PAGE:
You could be tempted to interpret the fact of having a block as a proof of inadequacy, feel cut to the quick and respond from the position of Received Wisdom.  

(Received Wisdom, I have to say, strikes me as a total pain in the butt. The Imparters of Received Wisdom revel in their own importance as they foist on you some stale little nugget they would be loth to swallow.)

In this case, the knee-jerk response of Received Wisdom would be, “Well, I just have to get rid of that block in my thinking.”

Absolutely true.  But the trouble with blocks is that you don’t see your own.  That can make it a tad difficult to get rid of them.

So, here’s what what to do instead.

Start from where you are 

1) Do what works We may not always like to start from where we are -rather than where we might wish we were – but it works a whole lot better.  Assume that if you have put up with an abuser for as long as you have, you probably have a block or two in your thinking, somewhere.

2)  Acknowledge the facts.  You need to acknowledge that much as you might prefer not to have a block in your thinking, S**T happens. 

3)  Tell yourself that the is not your fault. It isn’t. You didn’t go out of your way to create that block in the first place because you thought it would be fun or interesting, or for any other possible reason.  You had that block because someone taught you to think that way.  

4)  Have a constructive dialogue with yourself.  Tell yourself that when the time is right and you don’t feel stretched to the limit, you will sit down and work on that block. Unfortunately, for now that block will have to sit on the back burner. However, you won’t be turning the heat on under it.

5)  Reassure yourself  Just in case your nervous system is going into overdrive, reassure it that you have a simple way of outwitting that block.

6)  Focus on one simple question.  Ask yourself the one simple question you need to ask to get beyond that block. “What do they want to achieve by what they are saying to me?” 

This simple question eliminates what you think they should feel, to focus on the advantage that they are looking for in any conversation with you.  You have known them long enough to know that every conversation they have – as well as every angry outburst and sulk they indulge in – are all geared to servw their purpose of power and control.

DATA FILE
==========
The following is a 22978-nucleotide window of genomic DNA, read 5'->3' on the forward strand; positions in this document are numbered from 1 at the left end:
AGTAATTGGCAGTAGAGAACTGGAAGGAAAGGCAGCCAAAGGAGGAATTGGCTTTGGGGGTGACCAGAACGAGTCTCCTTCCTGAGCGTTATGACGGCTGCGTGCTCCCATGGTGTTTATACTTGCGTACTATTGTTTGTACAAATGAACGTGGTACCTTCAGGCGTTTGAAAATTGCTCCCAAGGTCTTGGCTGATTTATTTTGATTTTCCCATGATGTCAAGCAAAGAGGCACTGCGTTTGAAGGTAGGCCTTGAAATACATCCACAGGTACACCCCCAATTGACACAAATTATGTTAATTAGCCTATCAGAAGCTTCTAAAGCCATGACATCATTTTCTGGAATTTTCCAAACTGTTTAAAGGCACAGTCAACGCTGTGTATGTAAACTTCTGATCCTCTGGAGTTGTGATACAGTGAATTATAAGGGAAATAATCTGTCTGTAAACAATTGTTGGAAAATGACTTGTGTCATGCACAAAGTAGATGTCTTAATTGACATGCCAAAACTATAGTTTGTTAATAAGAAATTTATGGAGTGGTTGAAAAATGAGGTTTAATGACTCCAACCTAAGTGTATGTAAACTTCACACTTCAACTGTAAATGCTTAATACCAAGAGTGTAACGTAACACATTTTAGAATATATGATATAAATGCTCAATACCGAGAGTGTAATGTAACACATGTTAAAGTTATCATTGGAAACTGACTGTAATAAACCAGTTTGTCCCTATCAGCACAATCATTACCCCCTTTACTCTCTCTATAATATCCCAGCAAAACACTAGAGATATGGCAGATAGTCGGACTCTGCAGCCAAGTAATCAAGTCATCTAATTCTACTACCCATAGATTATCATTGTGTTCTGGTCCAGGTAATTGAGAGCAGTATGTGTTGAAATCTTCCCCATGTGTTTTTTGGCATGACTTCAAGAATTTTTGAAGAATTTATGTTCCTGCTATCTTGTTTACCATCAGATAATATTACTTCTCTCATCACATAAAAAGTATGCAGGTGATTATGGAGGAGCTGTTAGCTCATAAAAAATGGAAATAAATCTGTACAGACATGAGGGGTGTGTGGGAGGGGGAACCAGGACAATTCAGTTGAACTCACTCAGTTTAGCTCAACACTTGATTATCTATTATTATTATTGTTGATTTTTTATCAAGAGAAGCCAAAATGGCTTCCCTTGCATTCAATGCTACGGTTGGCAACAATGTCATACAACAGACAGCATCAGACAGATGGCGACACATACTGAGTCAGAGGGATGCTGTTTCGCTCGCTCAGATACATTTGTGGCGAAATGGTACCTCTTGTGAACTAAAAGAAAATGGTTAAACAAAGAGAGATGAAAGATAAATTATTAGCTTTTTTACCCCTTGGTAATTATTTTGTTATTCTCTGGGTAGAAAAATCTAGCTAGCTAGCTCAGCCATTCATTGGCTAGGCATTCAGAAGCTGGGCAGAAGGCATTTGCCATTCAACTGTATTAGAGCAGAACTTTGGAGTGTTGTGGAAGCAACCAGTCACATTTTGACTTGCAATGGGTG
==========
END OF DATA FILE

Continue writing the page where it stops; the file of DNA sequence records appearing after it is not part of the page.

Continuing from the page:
Remember, even when they don’t want you in their life anymore they still want to make you feel bad.  

That is the one way in which an abuser shows any constancy.  

So, make life as easy as it can be around an abuser by always asking yourself, before you respond to any communication from them, “What do they want to achieve by what they are saying to me?” Once you understand that, it becomes a lot easier to focus on your own agenda of keeping yourself safe and separate from them.  That is, after all, what you want to gain by not getting manoeuvred into being the fall girl in their toxic game.



Annie Kaszina, international Emotional Abuse Recovery specialist and award-winning author of 3 books designed to help women recognise and heal from toxic relationships so that they can build healthy, lasting relationships with the perfect partner for them, blogs about all aspects of abuse, understanding Narcissists and how to avoid them and building strong self-worth. To receive Annie’s blog direct to your Inbox just leave your details here.